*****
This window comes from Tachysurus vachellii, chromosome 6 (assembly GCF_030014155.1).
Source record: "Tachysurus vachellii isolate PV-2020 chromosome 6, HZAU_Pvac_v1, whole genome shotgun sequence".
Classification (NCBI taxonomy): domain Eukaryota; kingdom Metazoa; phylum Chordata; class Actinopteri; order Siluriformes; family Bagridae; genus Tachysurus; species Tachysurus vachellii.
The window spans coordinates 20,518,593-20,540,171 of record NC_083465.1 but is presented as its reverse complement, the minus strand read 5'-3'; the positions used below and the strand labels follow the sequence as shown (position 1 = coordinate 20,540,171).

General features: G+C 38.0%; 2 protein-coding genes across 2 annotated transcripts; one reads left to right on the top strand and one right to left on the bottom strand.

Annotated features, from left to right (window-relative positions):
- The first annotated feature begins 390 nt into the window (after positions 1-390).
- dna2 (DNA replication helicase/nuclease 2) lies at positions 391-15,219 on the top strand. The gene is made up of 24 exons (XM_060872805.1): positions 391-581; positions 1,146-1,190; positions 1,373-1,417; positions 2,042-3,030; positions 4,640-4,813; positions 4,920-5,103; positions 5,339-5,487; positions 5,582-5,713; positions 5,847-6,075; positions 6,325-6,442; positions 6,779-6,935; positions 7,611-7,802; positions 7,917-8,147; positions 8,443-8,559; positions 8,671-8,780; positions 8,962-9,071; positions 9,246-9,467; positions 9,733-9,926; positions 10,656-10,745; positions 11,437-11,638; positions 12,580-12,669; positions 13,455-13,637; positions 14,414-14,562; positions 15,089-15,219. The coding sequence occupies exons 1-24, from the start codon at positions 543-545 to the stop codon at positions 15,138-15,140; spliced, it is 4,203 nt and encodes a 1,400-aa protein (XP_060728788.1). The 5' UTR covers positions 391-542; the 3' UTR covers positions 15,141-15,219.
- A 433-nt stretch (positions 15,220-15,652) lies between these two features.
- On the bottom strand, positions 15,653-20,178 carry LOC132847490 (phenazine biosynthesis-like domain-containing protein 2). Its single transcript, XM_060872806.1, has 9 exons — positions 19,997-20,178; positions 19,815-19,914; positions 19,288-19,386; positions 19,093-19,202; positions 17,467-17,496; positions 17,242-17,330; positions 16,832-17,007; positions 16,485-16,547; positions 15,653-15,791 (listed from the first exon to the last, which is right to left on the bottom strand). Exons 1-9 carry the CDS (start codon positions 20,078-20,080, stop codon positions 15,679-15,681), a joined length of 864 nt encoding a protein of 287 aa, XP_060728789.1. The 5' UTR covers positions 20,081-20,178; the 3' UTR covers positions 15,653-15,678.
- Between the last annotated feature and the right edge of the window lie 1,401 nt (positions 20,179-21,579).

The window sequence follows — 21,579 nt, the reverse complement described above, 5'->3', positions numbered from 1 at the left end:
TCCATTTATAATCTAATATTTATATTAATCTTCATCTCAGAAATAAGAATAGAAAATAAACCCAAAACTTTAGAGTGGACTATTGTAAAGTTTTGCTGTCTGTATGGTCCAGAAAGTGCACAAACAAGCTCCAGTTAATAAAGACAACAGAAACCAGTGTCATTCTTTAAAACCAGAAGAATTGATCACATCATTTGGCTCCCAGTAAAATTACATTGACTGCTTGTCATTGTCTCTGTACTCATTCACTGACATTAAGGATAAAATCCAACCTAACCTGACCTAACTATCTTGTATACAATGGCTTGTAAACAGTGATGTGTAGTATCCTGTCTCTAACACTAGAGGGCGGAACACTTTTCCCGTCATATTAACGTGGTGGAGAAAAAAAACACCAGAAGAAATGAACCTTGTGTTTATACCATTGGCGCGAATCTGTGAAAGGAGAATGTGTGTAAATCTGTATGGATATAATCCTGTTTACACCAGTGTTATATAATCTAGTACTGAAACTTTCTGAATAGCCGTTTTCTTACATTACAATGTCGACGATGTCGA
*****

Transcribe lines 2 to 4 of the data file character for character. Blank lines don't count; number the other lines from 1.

Source record: "Tachysurus vachellii isolate PV-2020 chromosome 6, HZAU_Pvac_v1, whole genome shotgun sequence".
Classification (NCBI taxonomy): domain Eukaryota; kingdom Metazoa; phylum Chordata; class Actinopteri; order Siluriformes; family Bagridae; genus Tachysurus; species Tachysurus vachellii.
The window spans coordinates 20,518,593-20,540,171 of record NC_083465.1 but is presented as its reverse complement, the minus strand read 5'-3'; the positions used below and the strand labels follow the sequence as shown (position 1 = coordinate 20,540,171).